Global flood forecasting can benefit developing countries and ungauged regions that lack observational data, computational infrastructure, and human capacity for streamflow modeling. Many technical challenges exist to provide flood predictions on a global scale. First, existing land surface forecasts use coarse resolution grid cells, which provide limited information when used for flood forecasting at local scales. There is, so far, no modeling system that can provide rapid and accurate global flood predictions with low cost. Second, accurate flood predictions often require integrating interdisciplinary models, data sources, and analysis routines into a workflow. Limited accessibility, reusability, and interoperability of models restrict integrated modeling from producing more reliable results. Web services have been demonstrated as an effective way for data and model sharing because of the capability of enabling communication among heterogeneous applications over the internet. However, publishing models or analysis routines as web services is still challenging and, hence, is not commonly done. To address the above challenges, I present a computational system for global streamflow prediction, using existing, well-established open source software tools, that quickly downscales the runoff generated from such coarse grid-based land surface models (LSMs) onto high-resolution vector-based stream networks then routes the results using a vector-based river routing model. A set of experiments are conducted to demonstrate the feasibility and credibility of this approach. I also present a tool to publish complex environmental models as web services by adopting the OpenGMS Wrapper System (OGMS-WS) and Docker. The streamflow prediction system is deployed as a web service using this tool, and the service is used to analyze the historical streamflow tendency in Bangladesh. Next, I present a ready-to-use tool called Tethys WPS Server, which provides a simplified and formalized way to expose web app functionality as standardized Open Geospatial Consortium (OGC) Web Processing Services (WPS) alongside a web app's graphical user interface. Three Tethys web apps are developed to demonstrate how web app functionality(s) can be exposed as WPS using Tethys WPS Server, and to show how these WPS can be coupled to build a complex modeling web app. In sum, this dissertation explores new computational approaches and software tools to advance global streamflow prediction and integrated environmental modeling.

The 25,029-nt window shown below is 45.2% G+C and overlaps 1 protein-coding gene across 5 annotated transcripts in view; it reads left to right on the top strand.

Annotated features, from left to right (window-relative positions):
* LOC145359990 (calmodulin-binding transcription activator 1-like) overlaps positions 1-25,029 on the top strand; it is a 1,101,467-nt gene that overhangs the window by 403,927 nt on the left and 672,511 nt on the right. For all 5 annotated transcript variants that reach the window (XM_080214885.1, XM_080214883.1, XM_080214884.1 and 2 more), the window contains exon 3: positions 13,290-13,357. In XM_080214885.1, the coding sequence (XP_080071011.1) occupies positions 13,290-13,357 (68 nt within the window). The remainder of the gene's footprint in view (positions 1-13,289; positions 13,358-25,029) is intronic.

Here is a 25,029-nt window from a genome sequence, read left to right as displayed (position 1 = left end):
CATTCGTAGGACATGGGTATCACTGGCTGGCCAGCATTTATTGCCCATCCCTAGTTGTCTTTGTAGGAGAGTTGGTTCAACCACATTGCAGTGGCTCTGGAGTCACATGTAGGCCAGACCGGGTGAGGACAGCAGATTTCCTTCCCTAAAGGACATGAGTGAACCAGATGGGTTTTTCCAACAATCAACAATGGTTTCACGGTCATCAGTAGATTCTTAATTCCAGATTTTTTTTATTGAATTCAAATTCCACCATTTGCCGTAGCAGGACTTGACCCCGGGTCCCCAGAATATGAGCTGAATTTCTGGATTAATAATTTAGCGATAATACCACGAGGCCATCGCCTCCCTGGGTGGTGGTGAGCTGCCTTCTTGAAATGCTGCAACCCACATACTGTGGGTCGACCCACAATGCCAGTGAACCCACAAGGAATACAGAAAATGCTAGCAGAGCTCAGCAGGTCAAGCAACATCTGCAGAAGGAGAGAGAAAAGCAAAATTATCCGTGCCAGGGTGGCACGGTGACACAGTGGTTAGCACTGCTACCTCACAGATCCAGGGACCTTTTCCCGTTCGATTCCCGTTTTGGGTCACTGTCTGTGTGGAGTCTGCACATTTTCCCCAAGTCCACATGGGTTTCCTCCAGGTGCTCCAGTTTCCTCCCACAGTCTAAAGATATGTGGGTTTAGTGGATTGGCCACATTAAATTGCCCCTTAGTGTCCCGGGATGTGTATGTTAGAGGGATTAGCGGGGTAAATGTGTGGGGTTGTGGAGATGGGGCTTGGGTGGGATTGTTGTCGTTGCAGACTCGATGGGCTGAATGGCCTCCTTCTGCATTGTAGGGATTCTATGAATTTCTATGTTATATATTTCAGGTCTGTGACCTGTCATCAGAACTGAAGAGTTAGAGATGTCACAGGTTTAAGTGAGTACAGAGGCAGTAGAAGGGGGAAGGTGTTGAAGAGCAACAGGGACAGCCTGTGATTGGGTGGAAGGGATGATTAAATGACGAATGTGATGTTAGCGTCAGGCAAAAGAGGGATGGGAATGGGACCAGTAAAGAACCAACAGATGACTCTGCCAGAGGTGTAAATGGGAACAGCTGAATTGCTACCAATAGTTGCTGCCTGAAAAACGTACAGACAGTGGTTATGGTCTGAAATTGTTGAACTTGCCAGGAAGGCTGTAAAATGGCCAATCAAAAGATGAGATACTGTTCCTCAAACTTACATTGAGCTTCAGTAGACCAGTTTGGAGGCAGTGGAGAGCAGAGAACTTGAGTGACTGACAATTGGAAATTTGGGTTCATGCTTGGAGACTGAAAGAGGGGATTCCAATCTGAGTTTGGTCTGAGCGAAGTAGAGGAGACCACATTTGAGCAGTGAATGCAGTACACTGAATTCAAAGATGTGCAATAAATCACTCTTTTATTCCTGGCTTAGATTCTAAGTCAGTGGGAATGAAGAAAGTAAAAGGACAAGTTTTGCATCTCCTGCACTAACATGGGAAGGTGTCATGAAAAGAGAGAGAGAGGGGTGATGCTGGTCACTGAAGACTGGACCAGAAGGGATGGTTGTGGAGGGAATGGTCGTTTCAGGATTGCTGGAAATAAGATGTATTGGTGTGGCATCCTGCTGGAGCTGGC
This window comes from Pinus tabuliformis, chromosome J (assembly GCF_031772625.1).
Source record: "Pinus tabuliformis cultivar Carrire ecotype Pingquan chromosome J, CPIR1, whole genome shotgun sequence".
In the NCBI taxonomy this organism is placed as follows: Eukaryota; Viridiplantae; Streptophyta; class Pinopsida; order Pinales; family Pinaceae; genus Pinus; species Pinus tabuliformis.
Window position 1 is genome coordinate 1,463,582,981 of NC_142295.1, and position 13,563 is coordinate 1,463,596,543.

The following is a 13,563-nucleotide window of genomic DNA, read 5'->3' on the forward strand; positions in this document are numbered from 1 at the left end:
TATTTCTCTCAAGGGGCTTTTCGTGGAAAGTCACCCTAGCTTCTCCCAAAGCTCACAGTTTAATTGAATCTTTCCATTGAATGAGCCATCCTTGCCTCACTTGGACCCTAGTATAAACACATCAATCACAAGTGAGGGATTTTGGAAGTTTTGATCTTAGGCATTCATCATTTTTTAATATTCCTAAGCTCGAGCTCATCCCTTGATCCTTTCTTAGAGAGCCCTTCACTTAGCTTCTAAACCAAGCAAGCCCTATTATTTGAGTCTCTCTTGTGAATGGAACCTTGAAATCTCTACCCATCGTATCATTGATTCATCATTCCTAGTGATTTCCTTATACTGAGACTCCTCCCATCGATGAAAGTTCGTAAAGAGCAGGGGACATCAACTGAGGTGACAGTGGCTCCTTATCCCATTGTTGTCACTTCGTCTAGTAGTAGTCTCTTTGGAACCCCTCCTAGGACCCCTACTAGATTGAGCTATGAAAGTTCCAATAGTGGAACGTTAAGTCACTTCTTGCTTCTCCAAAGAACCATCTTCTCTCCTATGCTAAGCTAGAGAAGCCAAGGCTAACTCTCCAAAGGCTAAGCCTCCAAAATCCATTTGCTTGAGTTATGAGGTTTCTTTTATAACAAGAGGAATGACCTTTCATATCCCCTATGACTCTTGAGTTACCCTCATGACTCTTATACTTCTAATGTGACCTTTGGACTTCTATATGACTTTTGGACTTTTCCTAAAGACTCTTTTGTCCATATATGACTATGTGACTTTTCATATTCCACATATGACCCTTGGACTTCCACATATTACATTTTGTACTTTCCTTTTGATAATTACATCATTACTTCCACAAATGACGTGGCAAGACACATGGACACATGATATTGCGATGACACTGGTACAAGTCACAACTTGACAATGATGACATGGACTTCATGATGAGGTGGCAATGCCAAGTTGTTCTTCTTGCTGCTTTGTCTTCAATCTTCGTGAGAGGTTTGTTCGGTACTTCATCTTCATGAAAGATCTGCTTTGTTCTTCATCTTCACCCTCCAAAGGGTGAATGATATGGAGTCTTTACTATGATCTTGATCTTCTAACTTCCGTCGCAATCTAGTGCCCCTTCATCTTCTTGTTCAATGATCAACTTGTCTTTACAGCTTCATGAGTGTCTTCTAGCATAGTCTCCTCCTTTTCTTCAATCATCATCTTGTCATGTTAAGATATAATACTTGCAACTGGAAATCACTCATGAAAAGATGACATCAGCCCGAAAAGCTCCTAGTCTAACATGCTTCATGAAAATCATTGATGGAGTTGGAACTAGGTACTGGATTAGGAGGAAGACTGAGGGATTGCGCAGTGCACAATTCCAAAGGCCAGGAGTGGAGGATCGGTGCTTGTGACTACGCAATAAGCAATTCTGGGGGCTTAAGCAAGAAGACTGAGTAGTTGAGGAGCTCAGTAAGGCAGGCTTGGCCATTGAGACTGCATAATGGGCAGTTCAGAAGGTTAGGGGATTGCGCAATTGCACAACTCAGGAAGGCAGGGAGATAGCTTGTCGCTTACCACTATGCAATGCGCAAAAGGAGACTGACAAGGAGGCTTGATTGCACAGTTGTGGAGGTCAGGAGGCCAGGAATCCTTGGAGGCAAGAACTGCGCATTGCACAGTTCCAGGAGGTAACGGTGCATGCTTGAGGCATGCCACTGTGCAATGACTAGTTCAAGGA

College and Department

Ira A. Fulton College of Engineering and Technology; Civil and Environmental Engineering



Date Submitted


Document Type





global streamflow prediction, environmental modeling, model interoperability, web service, vector-based river routing, container



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Engineering Commons